Open your face skin file (which should still be in SavedSims) in SimPE.
Again, click on the Material Definition line in the Resource Tree, and the first material definition in the list (afbodycut) and look at it in Plugin View. And again, click on the line that says "stdMatBasetextureName."
Now, flip back over to your txt file, and copy the line that you got from the body skin for the afbodycut entry. Then, paste it into the Value blank for the material definition, replacing the value that's currently there. Then, click the Commit button. You'll see the name of the material definition in the Resource List go italic, indicating it has unsaved changes.
Repeat this for all of the other textures that you want to use from the body skin, copying the value from your txt file and pasting it into the corresponding material definition, skipping any of the textures that you do not wish to change with your new file. Make sure to click Commit after changing each one. The name of the file will go italic so you can easily see which ones you have done.
Now, when you're done and have replaced all the values you need to, don't save yet! Go back and copy the stdMatBaseTextureName values for any material definitions you have not changed, and paste them at the bottom of your txt file (you don't need to label these or anything). You need to have a list of what you haven't replaced!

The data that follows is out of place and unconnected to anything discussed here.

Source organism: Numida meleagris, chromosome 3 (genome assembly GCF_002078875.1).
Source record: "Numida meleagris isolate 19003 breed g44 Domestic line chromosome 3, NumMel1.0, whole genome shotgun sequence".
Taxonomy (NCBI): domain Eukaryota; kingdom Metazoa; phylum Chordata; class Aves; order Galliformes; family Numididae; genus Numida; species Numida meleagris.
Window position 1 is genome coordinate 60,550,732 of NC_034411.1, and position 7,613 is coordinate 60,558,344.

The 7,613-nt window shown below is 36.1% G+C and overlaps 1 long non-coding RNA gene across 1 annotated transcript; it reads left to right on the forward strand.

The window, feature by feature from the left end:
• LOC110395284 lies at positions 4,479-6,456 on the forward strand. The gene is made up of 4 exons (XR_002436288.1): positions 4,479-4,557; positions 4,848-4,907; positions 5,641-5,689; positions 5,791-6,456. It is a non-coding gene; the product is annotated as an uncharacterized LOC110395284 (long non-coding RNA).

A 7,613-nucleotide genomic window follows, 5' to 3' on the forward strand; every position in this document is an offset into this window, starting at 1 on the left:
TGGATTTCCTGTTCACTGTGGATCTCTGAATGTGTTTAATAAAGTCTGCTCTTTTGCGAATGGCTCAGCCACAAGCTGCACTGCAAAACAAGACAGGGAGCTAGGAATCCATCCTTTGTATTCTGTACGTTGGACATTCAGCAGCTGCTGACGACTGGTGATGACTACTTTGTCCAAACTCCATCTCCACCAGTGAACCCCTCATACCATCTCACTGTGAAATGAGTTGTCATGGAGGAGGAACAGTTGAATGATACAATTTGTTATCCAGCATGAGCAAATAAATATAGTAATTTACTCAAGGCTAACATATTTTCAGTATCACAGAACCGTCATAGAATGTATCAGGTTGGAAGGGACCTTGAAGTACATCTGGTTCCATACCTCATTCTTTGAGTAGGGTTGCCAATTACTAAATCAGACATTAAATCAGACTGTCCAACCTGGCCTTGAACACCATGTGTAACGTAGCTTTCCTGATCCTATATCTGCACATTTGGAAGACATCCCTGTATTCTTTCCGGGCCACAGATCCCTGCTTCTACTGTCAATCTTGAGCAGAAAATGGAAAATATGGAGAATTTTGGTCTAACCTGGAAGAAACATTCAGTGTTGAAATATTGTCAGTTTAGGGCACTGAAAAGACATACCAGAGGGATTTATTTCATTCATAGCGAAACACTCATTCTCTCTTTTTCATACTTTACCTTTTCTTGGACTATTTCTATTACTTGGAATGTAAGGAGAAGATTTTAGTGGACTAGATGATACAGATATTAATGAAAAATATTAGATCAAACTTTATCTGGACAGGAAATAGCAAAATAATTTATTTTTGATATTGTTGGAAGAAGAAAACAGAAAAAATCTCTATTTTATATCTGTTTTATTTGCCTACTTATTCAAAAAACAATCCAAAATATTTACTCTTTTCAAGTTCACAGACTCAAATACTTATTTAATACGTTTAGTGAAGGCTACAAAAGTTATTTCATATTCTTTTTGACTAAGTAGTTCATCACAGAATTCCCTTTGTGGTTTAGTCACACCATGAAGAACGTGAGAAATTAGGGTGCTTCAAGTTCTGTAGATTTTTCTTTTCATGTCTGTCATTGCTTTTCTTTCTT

Step 5: Remove Unneeded Textures:
Now, click on Texture Image (TXTR) in the Resource Tree. You will see a large list of resources without labels. This is why you copied the values of the textures you need to keep.
Select the first TXTR in the list, and look at its value. Check your list at the end of your txt file and make sure that it's not one of the ones listed. If it is listed there, don't touch it - move on to the next file. If it is not listed as one of your needed textures, right-click on it and choose Delete. Then move on to the next TXTR.
When you have gone through all the TXTRs in the file and deleted the ones you don't need, double-check your work: verify that the TXTRs you still have left (the ones that aren't crossed out) are the same ones that you needed to keep. If you accidentally deleted one you needed, right-click on it and choose Restore.
When you're sure you've deleted only the right files, leaving the ones you need, File - Save, to save your work.
Step 6: Check Your Work:
Now comes the cool part. Go into your SavedSims folder. If you don't already have your folders set up this way, click on the View menu and then select Details. Look at the size of your skintone package, vs. the .bak file with the same name - it's probably dramatically different in size! That's all the space you saved by using this technique! Cool, huh?
Now go into Body Shop or load the game and take a look at your skintone. Check all the ages and both genders to make sure it's working properly. If this is for a big project it's probably worth it to breed two sims wearing it and make them have a baby to make sure the infant skin works properly too.